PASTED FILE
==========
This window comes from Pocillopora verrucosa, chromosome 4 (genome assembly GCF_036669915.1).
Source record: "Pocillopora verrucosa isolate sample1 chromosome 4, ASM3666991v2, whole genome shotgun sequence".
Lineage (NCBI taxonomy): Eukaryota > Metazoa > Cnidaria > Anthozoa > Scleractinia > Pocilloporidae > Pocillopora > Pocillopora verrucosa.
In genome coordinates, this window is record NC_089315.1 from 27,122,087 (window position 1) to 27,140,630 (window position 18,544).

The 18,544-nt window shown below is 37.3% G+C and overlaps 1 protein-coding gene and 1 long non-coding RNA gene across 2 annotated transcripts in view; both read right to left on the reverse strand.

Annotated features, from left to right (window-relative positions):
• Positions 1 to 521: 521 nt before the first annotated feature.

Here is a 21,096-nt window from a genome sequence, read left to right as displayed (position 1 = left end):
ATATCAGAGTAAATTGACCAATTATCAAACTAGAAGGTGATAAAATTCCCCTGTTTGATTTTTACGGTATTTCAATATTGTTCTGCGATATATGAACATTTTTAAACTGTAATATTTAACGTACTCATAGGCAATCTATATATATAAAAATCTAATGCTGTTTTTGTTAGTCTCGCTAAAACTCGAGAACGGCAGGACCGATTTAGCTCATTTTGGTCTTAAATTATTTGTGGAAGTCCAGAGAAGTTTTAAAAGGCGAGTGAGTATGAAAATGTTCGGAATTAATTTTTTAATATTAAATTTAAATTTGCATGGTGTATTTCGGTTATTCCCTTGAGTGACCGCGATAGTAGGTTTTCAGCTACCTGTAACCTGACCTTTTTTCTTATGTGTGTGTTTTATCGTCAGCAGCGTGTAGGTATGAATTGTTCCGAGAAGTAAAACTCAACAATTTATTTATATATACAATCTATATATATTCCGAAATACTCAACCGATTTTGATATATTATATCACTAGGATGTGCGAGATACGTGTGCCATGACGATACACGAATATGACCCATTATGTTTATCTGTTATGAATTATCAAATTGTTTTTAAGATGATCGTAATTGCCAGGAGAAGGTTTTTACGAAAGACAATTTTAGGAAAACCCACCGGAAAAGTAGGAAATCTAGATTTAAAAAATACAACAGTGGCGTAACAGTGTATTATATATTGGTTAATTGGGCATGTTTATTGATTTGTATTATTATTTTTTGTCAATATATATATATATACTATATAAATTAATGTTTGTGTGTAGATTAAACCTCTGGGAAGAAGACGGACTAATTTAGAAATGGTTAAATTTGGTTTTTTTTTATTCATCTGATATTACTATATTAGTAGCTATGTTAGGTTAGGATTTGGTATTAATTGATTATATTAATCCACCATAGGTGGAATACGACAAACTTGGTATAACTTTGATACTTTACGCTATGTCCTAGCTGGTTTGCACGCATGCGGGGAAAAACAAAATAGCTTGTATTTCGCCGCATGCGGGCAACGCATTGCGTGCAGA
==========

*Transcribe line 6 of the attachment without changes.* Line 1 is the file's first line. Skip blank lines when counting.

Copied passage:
Annotated features, from left to right (window-relative positions):